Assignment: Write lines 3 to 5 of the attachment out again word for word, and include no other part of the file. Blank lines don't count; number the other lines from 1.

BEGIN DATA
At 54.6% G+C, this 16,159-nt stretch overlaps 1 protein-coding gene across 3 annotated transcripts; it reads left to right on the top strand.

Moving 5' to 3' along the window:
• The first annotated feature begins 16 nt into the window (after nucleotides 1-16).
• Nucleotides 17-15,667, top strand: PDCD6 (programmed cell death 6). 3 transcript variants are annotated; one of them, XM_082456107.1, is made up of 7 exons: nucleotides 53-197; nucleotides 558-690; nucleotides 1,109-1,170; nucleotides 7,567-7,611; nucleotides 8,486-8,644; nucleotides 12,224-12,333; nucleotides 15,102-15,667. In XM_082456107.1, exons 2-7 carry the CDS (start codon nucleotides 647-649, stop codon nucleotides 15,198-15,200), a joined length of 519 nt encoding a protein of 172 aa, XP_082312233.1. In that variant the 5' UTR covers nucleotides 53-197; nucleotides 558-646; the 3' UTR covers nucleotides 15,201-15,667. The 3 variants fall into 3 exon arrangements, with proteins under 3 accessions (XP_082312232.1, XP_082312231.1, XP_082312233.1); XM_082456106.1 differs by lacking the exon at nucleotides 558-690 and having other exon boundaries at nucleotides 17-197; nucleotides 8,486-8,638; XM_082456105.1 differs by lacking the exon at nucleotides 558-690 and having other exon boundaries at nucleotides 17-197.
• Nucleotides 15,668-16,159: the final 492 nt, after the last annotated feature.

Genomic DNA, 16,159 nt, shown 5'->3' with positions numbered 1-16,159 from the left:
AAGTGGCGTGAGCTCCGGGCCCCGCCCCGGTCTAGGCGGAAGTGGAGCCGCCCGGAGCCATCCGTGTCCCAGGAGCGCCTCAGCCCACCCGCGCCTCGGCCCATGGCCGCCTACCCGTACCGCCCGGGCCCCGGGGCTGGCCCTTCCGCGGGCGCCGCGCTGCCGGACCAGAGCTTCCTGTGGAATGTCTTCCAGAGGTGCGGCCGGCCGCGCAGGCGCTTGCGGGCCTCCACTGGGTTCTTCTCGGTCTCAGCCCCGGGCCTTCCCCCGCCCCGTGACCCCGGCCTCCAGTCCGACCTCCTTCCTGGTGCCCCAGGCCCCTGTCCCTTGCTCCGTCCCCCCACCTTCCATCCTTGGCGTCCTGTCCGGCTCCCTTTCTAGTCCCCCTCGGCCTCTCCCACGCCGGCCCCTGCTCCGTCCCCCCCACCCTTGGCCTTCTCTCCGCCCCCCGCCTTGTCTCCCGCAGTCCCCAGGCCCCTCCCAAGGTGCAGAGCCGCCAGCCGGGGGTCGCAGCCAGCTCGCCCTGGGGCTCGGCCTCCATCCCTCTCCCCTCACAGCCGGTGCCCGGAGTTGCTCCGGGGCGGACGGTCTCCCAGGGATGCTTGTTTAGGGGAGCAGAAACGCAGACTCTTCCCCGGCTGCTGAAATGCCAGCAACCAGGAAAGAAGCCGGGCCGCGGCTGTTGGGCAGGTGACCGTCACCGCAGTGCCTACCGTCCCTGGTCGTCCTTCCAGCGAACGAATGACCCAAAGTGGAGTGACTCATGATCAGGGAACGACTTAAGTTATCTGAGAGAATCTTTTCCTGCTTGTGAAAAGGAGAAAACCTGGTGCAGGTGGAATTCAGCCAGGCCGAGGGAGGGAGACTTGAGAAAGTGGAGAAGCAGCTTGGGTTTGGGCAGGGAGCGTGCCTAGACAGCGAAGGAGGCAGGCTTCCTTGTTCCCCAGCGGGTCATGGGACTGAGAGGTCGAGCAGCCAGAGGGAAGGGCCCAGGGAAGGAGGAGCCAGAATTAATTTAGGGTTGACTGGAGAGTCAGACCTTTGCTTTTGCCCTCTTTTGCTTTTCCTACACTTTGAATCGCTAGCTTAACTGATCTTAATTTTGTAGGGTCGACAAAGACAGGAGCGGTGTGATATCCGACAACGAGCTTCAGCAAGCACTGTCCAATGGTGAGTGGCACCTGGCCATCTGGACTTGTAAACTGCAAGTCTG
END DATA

• The first annotated feature begins 16 nt into the window (after nucleotides 1-16).
• Nucleotides 17-15,667, top strand: PDCD6 (programmed cell death 6). 3 transcript variants are annotated; one of them, XM_082456107.1, is made up of 7 exons: nucleotides 53-197; nucleotides 558-690; nucleotides 1,109-1,170; nucleotides 7,567-7,611; nucleotides 8,486-8,644; nucleotides 12,224-12,333; nucleotides 15,102-15,667. In XM_082456107.1, exons 2-7 carry the CDS (start codon nucleotides 647-649, stop codon nucleotides 15,198-15,200), a joined length of 519 nt encoding a protein of 172 aa, XP_082312233.1. In that variant the 5' UTR covers nucleotides 53-197; nucleotides 558-646; the 3' UTR covers nucleotides 15,201-15,667. The 3 variants fall into 3 exon arrangements, with proteins under 3 accessions (XP_082312232.1, XP_082312231.1, XP_082312233.1); XM_082456106.1 differs by lacking the exon at nucleotides 558-690 and having other exon boundaries at nucleotides 17-197; nucleotides 8,486-8,638; XM_082456105.1 differs by lacking the exon at nucleotides 558-690 and having other exon boundaries at nucleotides 17-197.
• Nucleotides 15,668-16,159: the final 492 nt, after the last annotated feature.